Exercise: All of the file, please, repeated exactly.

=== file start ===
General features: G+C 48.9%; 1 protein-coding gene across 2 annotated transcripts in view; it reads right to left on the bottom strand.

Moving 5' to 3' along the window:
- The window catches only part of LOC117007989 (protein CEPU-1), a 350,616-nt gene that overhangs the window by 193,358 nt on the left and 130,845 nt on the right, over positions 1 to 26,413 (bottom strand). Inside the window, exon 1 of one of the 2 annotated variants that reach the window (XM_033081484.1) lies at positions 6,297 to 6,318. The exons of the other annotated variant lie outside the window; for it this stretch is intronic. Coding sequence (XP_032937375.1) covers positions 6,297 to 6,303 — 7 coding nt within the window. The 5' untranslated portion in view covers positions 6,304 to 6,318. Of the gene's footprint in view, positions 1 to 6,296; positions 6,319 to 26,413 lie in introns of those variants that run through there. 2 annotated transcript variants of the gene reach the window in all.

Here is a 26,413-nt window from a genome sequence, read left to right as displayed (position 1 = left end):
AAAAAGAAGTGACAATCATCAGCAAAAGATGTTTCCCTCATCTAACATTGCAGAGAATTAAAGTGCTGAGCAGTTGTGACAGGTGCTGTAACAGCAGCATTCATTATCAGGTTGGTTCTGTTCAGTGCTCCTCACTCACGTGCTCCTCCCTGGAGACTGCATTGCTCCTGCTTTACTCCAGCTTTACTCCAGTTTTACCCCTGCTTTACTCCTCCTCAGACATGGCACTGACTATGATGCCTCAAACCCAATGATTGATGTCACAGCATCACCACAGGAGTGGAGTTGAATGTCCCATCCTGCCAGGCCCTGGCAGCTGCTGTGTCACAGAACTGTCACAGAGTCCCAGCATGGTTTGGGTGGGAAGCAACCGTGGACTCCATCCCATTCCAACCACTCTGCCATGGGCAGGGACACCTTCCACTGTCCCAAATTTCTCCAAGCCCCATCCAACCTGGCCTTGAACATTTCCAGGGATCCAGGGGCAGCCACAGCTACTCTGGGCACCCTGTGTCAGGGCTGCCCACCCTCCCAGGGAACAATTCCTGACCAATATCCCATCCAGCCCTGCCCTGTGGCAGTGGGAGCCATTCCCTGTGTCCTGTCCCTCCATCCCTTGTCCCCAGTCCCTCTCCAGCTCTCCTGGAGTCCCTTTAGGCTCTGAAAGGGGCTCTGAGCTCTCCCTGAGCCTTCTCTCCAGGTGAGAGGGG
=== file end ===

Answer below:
General features: G+C 48.9%; 1 protein-coding gene across 2 annotated transcripts in view; it reads right to left on the bottom strand.

Moving 5' to 3' along the window:
- The window catches only part of LOC117007989 (protein CEPU-1), a 350,616-nt gene that overhangs the window by 193,358 nt on the left and 130,845 nt on the right, over positions 1 to 26,413 (bottom strand). Inside the window, exon 1 of one of the 2 annotated variants that reach the window (XM_033081484.1) lies at positions 6,297 to 6,318. The exons of the other annotated variant lie outside the window; for it this stretch is intronic. Coding sequence (XP_032937375.1) covers positions 6,297 to 6,303 — 7 coding nt within the window. The 5' untranslated portion in view covers positions 6,304 to 6,318. Of the gene's footprint in view, positions 1 to 6,296; positions 6,319 to 26,413 lie in introns of those variants that run through there. 2 annotated transcript variants of the gene reach the window in all.

Here is a 26,413-nt window from a genome sequence, read left to right as displayed (position 1 = left end):
AAAAAGAAGTGACAATCATCAGCAAAAGATGTTTCCCTCATCTAACATTGCAGAGAATTAAAGTGCTGAGCAGTTGTGACAGGTGCTGTAACAGCAGCATTCATTATCAGGTTGGTTCTGTTCAGTGCTCCTCACTCACGTGCTCCTCCCTGGAGACTGCATTGCTCCTGCTTTACTCCAGCTTTACTCCAGTTTTACCCCTGCTTTACTCCTCCTCAGACATGGCACTGACTATGATGCCTCAAACCCAATGATTGATGTCACAGCATCACCACAGGAGTGGAGTTGAATGTCCCATCCTGCCAGGCCCTGGCAGCTGCTGTGTCACAGAACTGTCACAGAGTCCCAGCATGGTTTGGGTGGGAAGCAACCGTGGACTCCATCCCATTCCAACCACTCTGCCATGGGCAGGGACACCTTCCACTGTCCCAAATTTCTCCAAGCCCCATCCAACCTGGCCTTGAACATTTCCAGGGATCCAGGGGCAGCCACAGCTACTCTGGGCACCCTGTGTCAGGGCTGCCCACCCTCCCAGGGAACAATTCCTGACCAATATCCCATCCAGCCCTGCCCTGTGGCAGTGGGAGCCATTCCCTGTGTCCTGTCCCTCCATCCCTTGTCCCCAGTCCCTCTCCAGCTCTCCTGGAGTCCCTTTAGGCTCTGAAAGGGGCTCTGAGCTCTCCCTGAGCCTTCTCTCCAGGTGAGAGGGG